As global pollinator populations decline, the pressure is on for scientists to figure out what makes these buzzing insects tick. While bumblebees do not pollinate much of the food we humans eat, their fuzzy bodies move a lot of pollen for native plant species, which makes them an essential part of many an ecosystem. Tracking the nesting and eating habits of bumblebees has given scientists some surprising new clues about how to encourage pollination in an ever-urbanizing world.
In a new study published in Proceedings of the National Academy of Sciences this week, researchers observed native Californian bumblebees (Bombus vosnesenskii) on farms, nature reserves, and the outskirts of suburbs. The results confirm some basic assumptions about the black and yellow bugs. Take, for example, the fact that the burrowing bees prefer to nest in woodlands rather than pavement. No surprise there.
But bumblebees' eating habits turned out to be much more flexible than scientists had suspected. The bees prioritize flower diversity over flower density; a hungry bumble bee will fly farther to have more foraging choices. That's important to know, because it may help land managers decide what to plant where in order to keep these pollinators around. Even small urban gardens, if they contain many different floral species, could provide foraging stepping stones for bumblebees, thus facilitating pollination over a much larger area.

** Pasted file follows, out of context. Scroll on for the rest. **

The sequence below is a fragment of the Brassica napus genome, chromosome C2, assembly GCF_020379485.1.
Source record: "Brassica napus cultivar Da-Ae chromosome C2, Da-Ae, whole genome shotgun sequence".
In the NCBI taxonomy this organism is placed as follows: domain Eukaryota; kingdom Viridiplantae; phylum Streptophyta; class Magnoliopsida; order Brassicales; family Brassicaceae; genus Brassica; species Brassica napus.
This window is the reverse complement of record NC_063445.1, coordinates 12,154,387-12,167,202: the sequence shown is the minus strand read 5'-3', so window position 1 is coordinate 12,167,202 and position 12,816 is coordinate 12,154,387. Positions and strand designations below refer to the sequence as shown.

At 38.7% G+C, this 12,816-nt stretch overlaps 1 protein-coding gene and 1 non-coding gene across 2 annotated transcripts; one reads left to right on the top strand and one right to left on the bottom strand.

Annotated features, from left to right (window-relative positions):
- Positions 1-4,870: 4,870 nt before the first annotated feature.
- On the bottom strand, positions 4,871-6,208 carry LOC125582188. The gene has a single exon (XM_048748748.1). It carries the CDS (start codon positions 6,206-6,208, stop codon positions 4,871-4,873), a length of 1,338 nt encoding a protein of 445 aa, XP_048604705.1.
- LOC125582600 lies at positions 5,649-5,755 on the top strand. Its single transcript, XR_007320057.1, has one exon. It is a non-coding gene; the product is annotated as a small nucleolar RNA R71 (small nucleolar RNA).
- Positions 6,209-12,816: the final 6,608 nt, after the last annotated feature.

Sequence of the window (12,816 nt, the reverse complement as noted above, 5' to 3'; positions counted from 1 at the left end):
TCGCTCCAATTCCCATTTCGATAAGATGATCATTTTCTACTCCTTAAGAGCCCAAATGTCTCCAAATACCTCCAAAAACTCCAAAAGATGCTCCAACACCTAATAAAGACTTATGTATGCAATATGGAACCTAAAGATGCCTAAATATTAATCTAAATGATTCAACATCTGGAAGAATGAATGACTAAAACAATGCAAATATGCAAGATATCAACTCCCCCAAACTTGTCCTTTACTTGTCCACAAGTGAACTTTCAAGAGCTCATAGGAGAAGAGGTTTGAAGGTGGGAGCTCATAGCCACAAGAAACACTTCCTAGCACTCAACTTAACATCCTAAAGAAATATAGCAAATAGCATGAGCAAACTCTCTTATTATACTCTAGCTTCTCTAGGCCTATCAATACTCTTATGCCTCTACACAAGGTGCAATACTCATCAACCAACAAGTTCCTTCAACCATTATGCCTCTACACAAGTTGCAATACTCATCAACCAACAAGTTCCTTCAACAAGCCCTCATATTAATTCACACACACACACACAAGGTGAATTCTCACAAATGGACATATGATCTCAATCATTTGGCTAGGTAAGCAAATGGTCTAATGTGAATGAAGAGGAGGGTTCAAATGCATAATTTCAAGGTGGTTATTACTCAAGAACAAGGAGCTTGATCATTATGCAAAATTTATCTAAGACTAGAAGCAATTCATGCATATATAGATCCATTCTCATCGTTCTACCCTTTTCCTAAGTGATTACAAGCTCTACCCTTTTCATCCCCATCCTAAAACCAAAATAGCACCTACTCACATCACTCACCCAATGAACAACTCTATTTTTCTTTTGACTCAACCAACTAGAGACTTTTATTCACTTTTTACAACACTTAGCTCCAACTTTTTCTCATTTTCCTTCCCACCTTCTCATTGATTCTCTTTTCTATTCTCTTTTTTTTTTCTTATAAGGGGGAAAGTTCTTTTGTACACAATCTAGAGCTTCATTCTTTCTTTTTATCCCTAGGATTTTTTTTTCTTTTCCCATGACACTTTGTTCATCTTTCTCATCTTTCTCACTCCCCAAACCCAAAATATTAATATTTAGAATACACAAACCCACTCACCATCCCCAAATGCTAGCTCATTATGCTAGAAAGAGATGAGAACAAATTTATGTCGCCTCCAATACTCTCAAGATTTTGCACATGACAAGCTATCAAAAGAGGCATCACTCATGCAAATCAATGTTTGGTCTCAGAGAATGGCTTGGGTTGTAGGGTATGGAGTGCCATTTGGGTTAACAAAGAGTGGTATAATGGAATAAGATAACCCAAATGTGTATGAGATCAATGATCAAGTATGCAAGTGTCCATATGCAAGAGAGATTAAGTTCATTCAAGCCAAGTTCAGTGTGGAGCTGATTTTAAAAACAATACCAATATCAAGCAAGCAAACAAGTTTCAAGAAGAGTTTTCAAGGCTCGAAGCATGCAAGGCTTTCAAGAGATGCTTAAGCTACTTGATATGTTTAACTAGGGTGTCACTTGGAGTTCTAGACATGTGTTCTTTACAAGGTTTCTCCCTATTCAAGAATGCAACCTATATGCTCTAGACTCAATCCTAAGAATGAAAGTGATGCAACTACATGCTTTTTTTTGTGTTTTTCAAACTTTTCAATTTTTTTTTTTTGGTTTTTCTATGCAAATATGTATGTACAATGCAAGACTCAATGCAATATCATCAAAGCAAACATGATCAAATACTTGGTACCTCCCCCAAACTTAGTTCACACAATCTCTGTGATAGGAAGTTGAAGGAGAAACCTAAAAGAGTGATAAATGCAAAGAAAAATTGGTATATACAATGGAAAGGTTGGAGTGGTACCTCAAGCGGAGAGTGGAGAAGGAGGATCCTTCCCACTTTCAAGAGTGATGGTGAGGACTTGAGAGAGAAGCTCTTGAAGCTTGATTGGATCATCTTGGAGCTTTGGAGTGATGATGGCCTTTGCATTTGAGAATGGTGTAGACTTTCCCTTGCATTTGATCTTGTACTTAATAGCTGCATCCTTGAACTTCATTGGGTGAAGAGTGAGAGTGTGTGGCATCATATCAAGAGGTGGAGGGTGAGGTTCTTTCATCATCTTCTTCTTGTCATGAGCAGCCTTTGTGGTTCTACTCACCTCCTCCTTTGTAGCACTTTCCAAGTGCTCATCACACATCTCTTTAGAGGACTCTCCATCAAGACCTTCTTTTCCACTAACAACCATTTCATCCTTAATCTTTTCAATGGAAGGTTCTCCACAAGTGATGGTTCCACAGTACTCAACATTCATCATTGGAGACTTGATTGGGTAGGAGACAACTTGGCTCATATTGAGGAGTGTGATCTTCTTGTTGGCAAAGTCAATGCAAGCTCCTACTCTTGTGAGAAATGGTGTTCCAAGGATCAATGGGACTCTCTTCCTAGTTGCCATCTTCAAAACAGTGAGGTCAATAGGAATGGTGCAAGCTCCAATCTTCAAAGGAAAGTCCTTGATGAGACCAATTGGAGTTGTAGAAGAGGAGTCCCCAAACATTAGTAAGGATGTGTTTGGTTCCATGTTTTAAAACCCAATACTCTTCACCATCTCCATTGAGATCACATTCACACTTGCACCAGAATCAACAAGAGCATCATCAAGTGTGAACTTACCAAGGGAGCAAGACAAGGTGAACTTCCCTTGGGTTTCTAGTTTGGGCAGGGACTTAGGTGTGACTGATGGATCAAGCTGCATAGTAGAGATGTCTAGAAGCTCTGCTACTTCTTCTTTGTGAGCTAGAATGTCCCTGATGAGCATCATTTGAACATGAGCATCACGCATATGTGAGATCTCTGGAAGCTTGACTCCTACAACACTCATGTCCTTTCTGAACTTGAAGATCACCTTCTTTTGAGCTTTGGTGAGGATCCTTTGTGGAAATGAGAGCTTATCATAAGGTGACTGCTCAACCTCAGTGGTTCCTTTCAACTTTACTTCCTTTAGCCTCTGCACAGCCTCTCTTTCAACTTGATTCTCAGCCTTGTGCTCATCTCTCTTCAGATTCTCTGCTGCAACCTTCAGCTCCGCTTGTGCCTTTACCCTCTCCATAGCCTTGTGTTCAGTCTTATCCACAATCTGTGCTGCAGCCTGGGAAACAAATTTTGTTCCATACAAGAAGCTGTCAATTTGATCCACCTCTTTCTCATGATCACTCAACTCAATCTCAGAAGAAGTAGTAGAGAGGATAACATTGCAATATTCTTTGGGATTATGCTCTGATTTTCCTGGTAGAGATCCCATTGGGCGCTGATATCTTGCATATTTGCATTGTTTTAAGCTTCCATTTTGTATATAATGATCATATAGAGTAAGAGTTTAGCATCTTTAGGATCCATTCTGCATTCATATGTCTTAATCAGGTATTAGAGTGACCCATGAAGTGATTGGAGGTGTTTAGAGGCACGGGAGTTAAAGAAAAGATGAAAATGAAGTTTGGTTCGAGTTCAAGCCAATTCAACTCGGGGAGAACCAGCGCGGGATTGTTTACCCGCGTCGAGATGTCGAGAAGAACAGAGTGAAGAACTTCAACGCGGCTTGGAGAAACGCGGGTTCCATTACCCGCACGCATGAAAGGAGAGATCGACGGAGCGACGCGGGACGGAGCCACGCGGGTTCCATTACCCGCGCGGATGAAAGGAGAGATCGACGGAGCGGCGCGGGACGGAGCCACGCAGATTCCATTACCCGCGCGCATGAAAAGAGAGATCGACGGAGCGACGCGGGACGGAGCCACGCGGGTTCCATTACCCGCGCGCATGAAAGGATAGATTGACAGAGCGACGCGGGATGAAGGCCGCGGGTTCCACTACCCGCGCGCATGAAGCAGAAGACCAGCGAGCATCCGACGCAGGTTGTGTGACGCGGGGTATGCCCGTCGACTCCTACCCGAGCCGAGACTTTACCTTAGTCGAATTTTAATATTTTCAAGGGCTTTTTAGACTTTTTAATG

The surprising adaptability of the bumblebee may help it survive in increasingly human-altered landscapes. Let's hope so---we've got a lot riding on its furry little back.
Image: Elliotte Rusty Harold / shutterstock